Military Energy

A Senate hearing on Tuesday examined how the United States armed forces are working to become more energy efficient and, in the process, protect military personnel. "The military has developed innovative solar-powered bases with energy storage that can diminish or eliminate the need for convoys, reducing the risks to our troops," said Sen. Bernie Sanders. "With the Department of Defense being the largest single consumer of energy in the United States, energy efficiency and sustainable energy investments at military facilities also create savings for taxpayers," Sanders added.

"The military understands that global warming is real, but for the military investing in energy efficiency and sustainable energy is not just about reducing greenhouse gas emissions. It is about protecting our soldiers in the field, where estimates show that one of every 24 fuel resupply convoys in Afghanistan resulted in a U.S. casualty, and one of every eight soldiers killed in Iraq was protecting a fuel convoy.

The hearing was held under the joint jurisdiction of Sanders' Green Jobs and the New Economy Subcommittee and a separate oversight panel chaired by Sen. Sheldon Whitehouse.

"A quiet transformation is taking place in our armed services, a clean energy transformation," said Whitehouse.  "Our men and women in uniform are working to reduce demand for fuel convoys through enemy territory, make our military bases less dependent on the grid, and test alternative jet fuels that will lessen our dependence on Middle East oil...  Moreover, the U.S. military understands that greenhouse gas pollution from these fuels is driving global climate change, and that this change has major security implications."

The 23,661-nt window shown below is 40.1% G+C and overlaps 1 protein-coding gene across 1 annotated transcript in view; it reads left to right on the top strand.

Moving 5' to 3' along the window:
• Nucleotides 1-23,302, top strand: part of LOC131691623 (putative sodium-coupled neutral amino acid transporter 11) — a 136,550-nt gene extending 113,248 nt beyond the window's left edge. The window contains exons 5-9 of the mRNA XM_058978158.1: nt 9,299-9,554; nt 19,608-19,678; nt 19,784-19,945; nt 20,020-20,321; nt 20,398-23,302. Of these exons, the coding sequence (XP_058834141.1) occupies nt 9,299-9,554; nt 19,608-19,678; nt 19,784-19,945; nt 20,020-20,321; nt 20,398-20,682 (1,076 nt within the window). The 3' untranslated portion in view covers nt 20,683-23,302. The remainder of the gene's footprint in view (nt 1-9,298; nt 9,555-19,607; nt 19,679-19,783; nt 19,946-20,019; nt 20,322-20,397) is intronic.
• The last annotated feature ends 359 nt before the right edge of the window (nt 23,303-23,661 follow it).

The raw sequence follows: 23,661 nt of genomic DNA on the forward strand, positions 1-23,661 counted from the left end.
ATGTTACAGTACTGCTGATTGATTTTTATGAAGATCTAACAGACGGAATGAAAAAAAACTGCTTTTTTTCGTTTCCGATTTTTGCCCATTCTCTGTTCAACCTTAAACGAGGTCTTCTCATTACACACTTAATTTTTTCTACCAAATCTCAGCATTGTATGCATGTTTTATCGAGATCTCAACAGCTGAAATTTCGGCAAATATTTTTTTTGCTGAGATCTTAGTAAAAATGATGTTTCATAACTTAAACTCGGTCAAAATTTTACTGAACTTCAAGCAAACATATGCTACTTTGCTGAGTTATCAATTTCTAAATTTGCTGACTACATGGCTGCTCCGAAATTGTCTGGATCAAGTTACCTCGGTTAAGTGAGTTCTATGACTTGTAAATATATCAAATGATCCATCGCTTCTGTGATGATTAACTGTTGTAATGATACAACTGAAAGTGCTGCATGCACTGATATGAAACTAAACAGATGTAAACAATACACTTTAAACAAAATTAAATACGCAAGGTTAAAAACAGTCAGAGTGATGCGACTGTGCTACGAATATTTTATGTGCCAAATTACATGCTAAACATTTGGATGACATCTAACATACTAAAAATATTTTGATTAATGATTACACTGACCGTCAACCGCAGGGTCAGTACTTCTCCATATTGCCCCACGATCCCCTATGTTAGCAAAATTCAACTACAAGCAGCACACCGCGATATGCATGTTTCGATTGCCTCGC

Witnesses testifying at the hearing were Leslie Gillespie-Marthaler, senior advisor at the Office of Research and Development at the U.S. Environmental Protection Agency, Richard G. Kidd IV, deputy assistant secretary for Energy and sustainability at the United States Army, Thomas W. Hicks, deputy assistant secretary for energy at the United States Navy, and Kevin Geiss, deputy assistant secretary for energy at the Air Force.

In October 2009, President Obama issued an executive order calling for the federal government to undertake energy efficiency efforts.  Federal agencies set a number of sustainability targets, including greenhouse gas emissions reduction targets which amount to a 28 percent reduction below 2008 levels by 2020.  The Department of Defense pledged the most ambitious reductions of any agency.

Just last week, the Army announced it was partnering with industry to deploy up to $7 billion in renewable energy resources - wind, solar, and geothermal - on its bases.  This announcement is the Army's latest effort to meet its goal of producing 25 percent of its energy needs through renewable energy by 2025.  The Air Force is an award-winning member of the Environmental Protection Agency's Green Power Partnerships Program. About 194 renewable energy projects on 71 Air Force sites were either in operation or under construction last year.  The  Navy has set a goal of producing at least 50 percent of its onshore energy needs from alternative sources by 2020.